June 1, 2015
By Alex Lambert '15
Erin Speltz knew that serving after college was her calling. But deciding where to go was a challenge.
Her process took a little while, but the 2015 College of Saint Benedict graduate will be heading to Bulgaria in the middle of August thanks to a Fulbright English Teaching Assistant (ETA) Award.
"There are so many cool places, and I just wanted to go somewhere where I could do what the whole Fulbright mission is," said Speltz, who graduated with degrees in economics and peace studies.
And so her search began.
Speltz admitted that after studying abroad in South Africa in spring of 2014, she naturally gravitated toward a country in Africa. But she also knew she needed to go out of her comfort zone.
"For some reason, either the Middle East or Eastern Europe started to appeal to me," Speltz said.
She then started looking at sites in these regions, but did have two requirements. First, she knew that wherever she went, there couldn't be a language requirement. She also wanted to go to a place where her skills would help improve an area.
"Some of the programs are really strong research-based, and while I have some research experience I didn't know if I would be a strong candidate for those programs," said Speltz, a native of Altura, Minnesota. "So I looked more into teaching because I knew I would qualify and would offer something to those programs."
That is when Speltz found herself being called to Bulgaria.
"Bulgaria just has this rich culture that I knew nothing about and that's why I wanted it. They have a history that is interesting and developing still which I really thought was cool. Their language is in the Russian family, and Russian is a language I want to learn someday so I thought that would be beneficial," Speltz said.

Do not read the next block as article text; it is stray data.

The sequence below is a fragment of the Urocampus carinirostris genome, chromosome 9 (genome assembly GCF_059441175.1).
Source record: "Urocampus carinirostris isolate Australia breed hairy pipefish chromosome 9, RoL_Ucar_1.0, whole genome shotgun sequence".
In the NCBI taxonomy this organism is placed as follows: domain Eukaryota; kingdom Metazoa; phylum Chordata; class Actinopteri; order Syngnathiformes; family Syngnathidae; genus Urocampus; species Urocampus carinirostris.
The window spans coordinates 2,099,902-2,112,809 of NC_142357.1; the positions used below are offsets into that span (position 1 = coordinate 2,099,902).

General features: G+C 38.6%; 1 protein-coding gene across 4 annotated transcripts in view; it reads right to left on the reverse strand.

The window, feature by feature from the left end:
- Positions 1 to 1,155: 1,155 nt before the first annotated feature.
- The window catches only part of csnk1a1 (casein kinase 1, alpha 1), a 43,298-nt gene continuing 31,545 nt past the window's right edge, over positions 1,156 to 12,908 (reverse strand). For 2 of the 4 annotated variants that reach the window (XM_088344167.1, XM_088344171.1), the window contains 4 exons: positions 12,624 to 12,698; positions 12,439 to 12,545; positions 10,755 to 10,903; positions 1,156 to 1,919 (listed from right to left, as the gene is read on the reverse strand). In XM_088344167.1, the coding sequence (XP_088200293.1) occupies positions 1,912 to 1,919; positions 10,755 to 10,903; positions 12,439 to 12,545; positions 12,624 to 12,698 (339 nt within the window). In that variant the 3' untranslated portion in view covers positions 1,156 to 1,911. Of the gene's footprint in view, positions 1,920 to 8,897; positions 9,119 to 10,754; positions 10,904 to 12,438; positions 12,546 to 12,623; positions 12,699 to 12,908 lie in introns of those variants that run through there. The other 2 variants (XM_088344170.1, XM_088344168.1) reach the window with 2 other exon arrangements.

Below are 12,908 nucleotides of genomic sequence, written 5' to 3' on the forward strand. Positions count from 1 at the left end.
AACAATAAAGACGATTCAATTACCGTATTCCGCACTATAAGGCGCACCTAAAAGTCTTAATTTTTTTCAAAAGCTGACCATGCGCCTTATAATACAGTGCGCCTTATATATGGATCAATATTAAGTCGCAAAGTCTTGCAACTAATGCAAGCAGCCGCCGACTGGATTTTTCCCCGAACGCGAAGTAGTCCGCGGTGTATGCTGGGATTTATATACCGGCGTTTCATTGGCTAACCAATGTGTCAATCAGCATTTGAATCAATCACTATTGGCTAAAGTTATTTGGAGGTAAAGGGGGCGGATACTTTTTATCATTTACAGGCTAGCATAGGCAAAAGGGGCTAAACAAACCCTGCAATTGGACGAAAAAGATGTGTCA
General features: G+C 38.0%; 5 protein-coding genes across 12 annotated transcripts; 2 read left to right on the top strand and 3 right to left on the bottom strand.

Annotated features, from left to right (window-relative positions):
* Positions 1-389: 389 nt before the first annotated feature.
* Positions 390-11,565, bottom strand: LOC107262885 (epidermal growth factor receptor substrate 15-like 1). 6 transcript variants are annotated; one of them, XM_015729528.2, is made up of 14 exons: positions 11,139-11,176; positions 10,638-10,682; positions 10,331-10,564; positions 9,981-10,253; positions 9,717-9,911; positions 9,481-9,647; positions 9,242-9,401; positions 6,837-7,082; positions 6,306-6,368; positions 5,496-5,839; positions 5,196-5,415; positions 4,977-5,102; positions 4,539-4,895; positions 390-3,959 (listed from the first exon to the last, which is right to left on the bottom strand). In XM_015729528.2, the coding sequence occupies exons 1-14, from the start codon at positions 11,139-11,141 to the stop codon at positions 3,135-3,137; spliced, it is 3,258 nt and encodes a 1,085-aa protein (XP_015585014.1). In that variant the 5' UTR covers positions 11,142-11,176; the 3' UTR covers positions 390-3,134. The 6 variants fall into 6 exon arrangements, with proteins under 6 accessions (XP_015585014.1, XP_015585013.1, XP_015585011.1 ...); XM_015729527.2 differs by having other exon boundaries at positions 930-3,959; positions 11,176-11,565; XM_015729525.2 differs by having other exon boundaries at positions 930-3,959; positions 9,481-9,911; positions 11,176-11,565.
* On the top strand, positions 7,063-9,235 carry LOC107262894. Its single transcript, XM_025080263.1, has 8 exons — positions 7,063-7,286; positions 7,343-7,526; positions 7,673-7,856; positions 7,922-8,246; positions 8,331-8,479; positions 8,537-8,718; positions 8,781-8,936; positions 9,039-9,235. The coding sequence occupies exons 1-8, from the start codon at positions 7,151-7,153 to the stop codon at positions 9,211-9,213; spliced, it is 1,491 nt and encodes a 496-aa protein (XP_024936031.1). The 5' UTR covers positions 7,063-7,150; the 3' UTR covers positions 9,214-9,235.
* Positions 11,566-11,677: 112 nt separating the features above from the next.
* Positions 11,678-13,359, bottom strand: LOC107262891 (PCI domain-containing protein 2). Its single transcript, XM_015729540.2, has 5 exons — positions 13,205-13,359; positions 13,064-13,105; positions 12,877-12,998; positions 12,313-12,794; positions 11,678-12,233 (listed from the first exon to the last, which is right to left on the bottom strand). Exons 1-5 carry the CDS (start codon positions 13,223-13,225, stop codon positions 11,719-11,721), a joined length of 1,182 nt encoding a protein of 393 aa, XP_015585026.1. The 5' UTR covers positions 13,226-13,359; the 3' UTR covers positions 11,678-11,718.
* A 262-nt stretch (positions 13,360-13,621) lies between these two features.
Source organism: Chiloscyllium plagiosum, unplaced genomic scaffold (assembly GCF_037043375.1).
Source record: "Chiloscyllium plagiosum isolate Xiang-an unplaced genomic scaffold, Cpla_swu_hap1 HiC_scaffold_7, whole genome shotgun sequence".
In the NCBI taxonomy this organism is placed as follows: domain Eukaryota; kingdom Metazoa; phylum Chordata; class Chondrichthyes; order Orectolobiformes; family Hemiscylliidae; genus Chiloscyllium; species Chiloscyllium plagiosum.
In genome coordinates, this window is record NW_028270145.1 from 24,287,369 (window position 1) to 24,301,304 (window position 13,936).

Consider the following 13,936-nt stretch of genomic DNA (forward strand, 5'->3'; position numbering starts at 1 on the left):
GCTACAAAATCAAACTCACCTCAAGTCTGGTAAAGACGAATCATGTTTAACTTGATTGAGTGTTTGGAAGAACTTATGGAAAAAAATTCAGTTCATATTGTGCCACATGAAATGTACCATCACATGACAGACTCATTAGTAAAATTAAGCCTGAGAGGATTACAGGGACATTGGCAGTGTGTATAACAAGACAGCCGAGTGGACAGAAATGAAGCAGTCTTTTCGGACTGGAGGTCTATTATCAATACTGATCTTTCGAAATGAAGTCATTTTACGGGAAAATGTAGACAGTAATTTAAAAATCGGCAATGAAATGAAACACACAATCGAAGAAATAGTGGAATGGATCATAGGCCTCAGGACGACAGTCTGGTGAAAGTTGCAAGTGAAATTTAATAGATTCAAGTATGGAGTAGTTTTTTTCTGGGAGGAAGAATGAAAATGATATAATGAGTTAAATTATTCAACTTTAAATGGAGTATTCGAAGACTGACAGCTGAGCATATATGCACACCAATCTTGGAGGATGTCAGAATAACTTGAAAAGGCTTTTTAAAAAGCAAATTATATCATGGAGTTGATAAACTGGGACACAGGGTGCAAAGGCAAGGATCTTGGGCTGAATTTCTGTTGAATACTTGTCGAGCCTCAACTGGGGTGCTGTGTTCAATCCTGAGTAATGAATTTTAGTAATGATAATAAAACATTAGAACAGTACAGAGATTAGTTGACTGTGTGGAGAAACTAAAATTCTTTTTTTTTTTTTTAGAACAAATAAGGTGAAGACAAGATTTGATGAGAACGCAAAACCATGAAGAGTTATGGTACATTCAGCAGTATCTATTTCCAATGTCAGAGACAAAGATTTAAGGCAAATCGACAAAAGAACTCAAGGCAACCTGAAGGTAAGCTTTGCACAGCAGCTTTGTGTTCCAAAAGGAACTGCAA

"It really came down to, 'Why not Bulgaria?' "
The Fulbright ETAs place U.S. students as English teaching assistants in schools and universities overseas. They improve foreign students' English abilities and knowledge of the U.S., while enhancing their own language skills and knowledge of the host country. ETAs may also pursue individual study/research plans in addition to their teaching responsibilities.
During her time in Bulgaria, Speltz will be teaching high school students as well as being involved in a side project, like starting a club in the school or volunteering in a nonprofit organization. One option Speltz is considering is starting a knitting club with her students.
"It (knitting) is a really great way to help bring people together. It creates a nice atmosphere for people to come together and converse with one another," Speltz said.
This experience will be both challenging and rewarding for Speltz. "It's going to be a big challenge to go into this culture that doesn't even have the same alphabet as us and start a project. But I hope that my project is meaningful and sustainable," Speltz said.
CSB and SJU students interested in applying for a Fulbright Award for the 2016-17 academic year should contact Phil Kronebusch, professor of political science and coordinator of competitive fellowships at CSB and SJU.